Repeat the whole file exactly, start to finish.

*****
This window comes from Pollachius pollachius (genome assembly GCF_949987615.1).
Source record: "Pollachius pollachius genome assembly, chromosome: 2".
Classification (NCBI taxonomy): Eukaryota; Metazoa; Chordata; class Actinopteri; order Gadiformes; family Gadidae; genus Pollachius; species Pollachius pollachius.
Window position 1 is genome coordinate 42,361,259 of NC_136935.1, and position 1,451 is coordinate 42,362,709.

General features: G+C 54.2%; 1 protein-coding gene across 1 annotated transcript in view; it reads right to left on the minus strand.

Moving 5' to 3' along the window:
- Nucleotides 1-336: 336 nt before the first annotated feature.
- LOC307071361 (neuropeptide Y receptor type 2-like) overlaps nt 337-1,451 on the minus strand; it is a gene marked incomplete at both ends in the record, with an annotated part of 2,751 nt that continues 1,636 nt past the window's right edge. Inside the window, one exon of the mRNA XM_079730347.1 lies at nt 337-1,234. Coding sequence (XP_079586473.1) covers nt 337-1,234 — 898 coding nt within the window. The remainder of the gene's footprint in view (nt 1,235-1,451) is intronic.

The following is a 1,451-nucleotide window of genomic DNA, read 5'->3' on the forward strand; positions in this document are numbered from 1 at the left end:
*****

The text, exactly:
This window comes from Pollachius pollachius (genome assembly GCF_949987615.1).
Source record: "Pollachius pollachius genome assembly, chromosome: 2".
Classification (NCBI taxonomy): Eukaryota; Metazoa; Chordata; class Actinopteri; order Gadiformes; family Gadidae; genus Pollachius; species Pollachius pollachius.
Window position 1 is genome coordinate 42,361,259 of NC_136935.1, and position 1,451 is coordinate 42,362,709.

General features: G+C 54.2%; 1 protein-coding gene across 1 annotated transcript in view; it reads right to left on the minus strand.

Moving 5' to 3' along the window:
- Nucleotides 1-336: 336 nt before the first annotated feature.
- LOC307071361 (neuropeptide Y receptor type 2-like) overlaps nt 337-1,451 on the minus strand; it is a gene marked incomplete at both ends in the record, with an annotated part of 2,751 nt that continues 1,636 nt past the window's right edge. Inside the window, one exon of the mRNA XM_079730347.1 lies at nt 337-1,234. Coding sequence (XP_079586473.1) covers nt 337-1,234 — 898 coding nt within the window. The remainder of the gene's footprint in view (nt 1,235-1,451) is intronic.

The following is a 1,451-nucleotide window of genomic DNA, read 5'->3' on the forward strand; positions in this document are numbered from 1 at the left end: